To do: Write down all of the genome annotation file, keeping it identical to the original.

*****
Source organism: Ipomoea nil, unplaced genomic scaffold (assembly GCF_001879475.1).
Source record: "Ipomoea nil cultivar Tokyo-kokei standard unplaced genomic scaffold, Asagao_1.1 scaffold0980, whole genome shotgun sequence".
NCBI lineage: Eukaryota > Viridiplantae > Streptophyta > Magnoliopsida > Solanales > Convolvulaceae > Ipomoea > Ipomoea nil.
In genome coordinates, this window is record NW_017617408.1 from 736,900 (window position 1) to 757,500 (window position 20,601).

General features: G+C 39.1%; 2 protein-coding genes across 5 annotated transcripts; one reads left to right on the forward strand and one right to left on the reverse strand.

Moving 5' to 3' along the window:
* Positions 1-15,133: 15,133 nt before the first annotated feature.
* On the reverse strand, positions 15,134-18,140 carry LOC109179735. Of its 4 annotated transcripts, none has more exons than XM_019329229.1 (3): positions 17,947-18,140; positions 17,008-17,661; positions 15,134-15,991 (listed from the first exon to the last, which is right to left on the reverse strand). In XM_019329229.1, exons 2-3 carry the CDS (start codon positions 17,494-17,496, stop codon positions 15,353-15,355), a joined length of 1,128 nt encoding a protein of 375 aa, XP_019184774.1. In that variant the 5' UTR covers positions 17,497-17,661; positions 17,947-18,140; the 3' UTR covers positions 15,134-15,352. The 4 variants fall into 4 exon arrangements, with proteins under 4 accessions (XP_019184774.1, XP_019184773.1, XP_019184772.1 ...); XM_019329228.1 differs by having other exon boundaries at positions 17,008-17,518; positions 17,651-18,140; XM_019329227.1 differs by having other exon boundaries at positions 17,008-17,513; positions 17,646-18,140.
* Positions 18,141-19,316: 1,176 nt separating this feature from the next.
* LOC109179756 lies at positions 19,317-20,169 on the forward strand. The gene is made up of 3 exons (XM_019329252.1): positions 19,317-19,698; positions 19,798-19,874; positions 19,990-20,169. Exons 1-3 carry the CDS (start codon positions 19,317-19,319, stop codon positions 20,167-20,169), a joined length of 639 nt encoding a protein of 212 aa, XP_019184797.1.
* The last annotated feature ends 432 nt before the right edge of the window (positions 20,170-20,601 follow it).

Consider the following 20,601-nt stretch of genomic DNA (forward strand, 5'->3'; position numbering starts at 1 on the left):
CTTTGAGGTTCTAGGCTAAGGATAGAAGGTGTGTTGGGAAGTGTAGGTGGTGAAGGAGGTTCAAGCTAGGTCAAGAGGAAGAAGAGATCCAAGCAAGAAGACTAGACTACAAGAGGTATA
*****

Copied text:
Source organism: Ipomoea nil, unplaced genomic scaffold (assembly GCF_001879475.1).
Source record: "Ipomoea nil cultivar Tokyo-kokei standard unplaced genomic scaffold, Asagao_1.1 scaffold0980, whole genome shotgun sequence".
NCBI lineage: Eukaryota > Viridiplantae > Streptophyta > Magnoliopsida > Solanales > Convolvulaceae > Ipomoea > Ipomoea nil.
In genome coordinates, this window is record NW_017617408.1 from 736,900 (window position 1) to 757,500 (window position 20,601).

General features: G+C 39.1%; 2 protein-coding genes across 5 annotated transcripts; one reads left to right on the forward strand and one right to left on the reverse strand.

Moving 5' to 3' along the window:
* Positions 1-15,133: 15,133 nt before the first annotated feature.
* On the reverse strand, positions 15,134-18,140 carry LOC109179735. Of its 4 annotated transcripts, none has more exons than XM_019329229.1 (3): positions 17,947-18,140; positions 17,008-17,661; positions 15,134-15,991 (listed from the first exon to the last, which is right to left on the reverse strand). In XM_019329229.1, exons 2-3 carry the CDS (start codon positions 17,494-17,496, stop codon positions 15,353-15,355), a joined length of 1,128 nt encoding a protein of 375 aa, XP_019184774.1. In that variant the 5' UTR covers positions 17,497-17,661; positions 17,947-18,140; the 3' UTR covers positions 15,134-15,352. The 4 variants fall into 4 exon arrangements, with proteins under 4 accessions (XP_019184774.1, XP_019184773.1, XP_019184772.1 ...); XM_019329228.1 differs by having other exon boundaries at positions 17,008-17,518; positions 17,651-18,140; XM_019329227.1 differs by having other exon boundaries at positions 17,008-17,513; positions 17,646-18,140.
* Positions 18,141-19,316: 1,176 nt separating this feature from the next.
* LOC109179756 lies at positions 19,317-20,169 on the forward strand. The gene is made up of 3 exons (XM_019329252.1): positions 19,317-19,698; positions 19,798-19,874; positions 19,990-20,169. Exons 1-3 carry the CDS (start codon positions 19,317-19,319, stop codon positions 20,167-20,169), a joined length of 639 nt encoding a protein of 212 aa, XP_019184797.1.
* The last annotated feature ends 432 nt before the right edge of the window (positions 20,170-20,601 follow it).

Consider the following 20,601-nt stretch of genomic DNA (forward strand, 5'->3'; position numbering starts at 1 on the left):
CTTTGAGGTTCTAGGCTAAGGATAGAAGGTGTGTTGGGAAGTGTAGGTGGTGAAGGAGGTTCAAGCTAGGTCAAGAGGAAGAAGAGATCCAAGCAAGAAGACTAGACTACAAGAGGTATA